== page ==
He sat in the armchair for seemingly hours, hours that were really minutes pulled unrecognisably out of shape and then plumped up like cushions. He rested heavily on them, glancing at the doors that lay at either end of the room he was in. One door, he knew was the door he'd entered the room by, but that was a long time ago. Sometimes he'd prop the door slightly ajar so he could glimpse inside. The room was very much like the one he was in, but wallpapered with fusty, melancholic memories. In the summer, the room smelt sweaty and soured like blue cheese. He had a fondness for what he remembered, just so long as they sat quietly in his lap like a cat. He didn't like it when they stretched out their paws and stuck their claws in his thighs.
He'd always a strong tendency towards restlessness. Physically he fidgeted, one minute his feet were on the ground, the next his legs were crossed left over right, then swapped to right over left, or slung rakishly over the armrest. In his mind, the images he conjured up in his head would change constantly too, he couldn't stop it, he didn't want to stop it. He could imagine himself as being anyone or anything he wanted, and be whatever it was to a superlative degree. His body would posture, in preparation for his vision to be made flesh. There was a thrill, a creative excitement, a sense of potency, of virility, for the possibilities within his imagination were literally endless. However, what usually became endless, was the waiting. The waiting for the dreams to be fulfilled, to reach fruition, as the days,weeks, months of expectation cranked themselves up. It was as though he was stood on a station platform waiting for a lover to arrive on a train. With each empty train his anticipation became more anxious and tense. His heartbeat turned heavier, began preparing itself, not for victory, but for defeat. As the last train of the day hit the buffers, he'd walk away alone, with yet another crumpled design filed away in his briefcase.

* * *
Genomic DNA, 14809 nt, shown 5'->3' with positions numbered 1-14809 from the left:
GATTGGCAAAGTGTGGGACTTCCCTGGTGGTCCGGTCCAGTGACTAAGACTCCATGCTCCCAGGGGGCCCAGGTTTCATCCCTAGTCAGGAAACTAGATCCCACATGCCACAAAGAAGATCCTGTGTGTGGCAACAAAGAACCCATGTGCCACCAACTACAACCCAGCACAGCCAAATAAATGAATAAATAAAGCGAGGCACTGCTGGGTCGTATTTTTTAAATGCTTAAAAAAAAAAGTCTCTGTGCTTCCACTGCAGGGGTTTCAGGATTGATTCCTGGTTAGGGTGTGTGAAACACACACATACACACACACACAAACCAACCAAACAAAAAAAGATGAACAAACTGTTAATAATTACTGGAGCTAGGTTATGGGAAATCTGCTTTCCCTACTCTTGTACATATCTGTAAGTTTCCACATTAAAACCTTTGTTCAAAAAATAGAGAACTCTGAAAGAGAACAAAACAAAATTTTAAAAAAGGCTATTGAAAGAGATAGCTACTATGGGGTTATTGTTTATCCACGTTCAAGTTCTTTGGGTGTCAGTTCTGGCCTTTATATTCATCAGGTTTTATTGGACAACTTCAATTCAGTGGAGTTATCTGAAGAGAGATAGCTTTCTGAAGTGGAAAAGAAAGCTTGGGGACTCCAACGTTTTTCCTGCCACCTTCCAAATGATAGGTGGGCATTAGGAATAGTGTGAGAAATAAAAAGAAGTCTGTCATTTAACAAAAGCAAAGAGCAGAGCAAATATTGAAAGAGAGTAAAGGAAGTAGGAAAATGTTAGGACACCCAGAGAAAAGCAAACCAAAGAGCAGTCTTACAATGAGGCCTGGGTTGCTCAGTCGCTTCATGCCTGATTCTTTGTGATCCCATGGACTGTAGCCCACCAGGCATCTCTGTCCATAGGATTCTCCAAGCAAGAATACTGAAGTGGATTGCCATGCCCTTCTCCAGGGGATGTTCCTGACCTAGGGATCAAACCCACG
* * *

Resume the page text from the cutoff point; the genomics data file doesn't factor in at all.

Ah! the potency of the dreaming, designed to quell the regretful tide, designed to stop the murky river from bursting its banks. Dreams kept him going, kept him from going insane. So he understood one door, at least he knew what lay behind that. Tarnished things, painful sensitive things he couldn't really forget or erase the memory of, no matter how much he'd have liked to. What was the other side of the second door he knew not, but that in itself made it all the more enticing a prospect to imagine. Was it a room empty of history, empty of disruptive emotions, a room for the un-dreamt of, where anything was possible? A room where unbridled desire might run rampant.
This turning from door to door, from the definite past, to the indefinite future, was as though he was observing a tennis match that no one else could see. Nothing came or went without him knowing about it. He believed he decided what would stay and what he would let go. Yet even when he was heartily sick of something, would it leave, even when he'd pointed out the exit? No! In extremis he'd have to pick the darned thing up, and kick it firmly into the past. That didn't necessarily solve the problem. It seeped back under the door like smoke, and hung around as the ghost of a fire that was not yet extinguished.
He started to regret his impulsive behaviour, wishing dreams would come back, so he could say he was sorry. Every dream became an intimate, personal friend. When they fell out, he wanted to make amends. His past never seemed to remain benign, inert or fully dead. Old decrepit dreams, half forgotten or half realised were still half alive, just awaiting a fresh magical spell to restore their potency.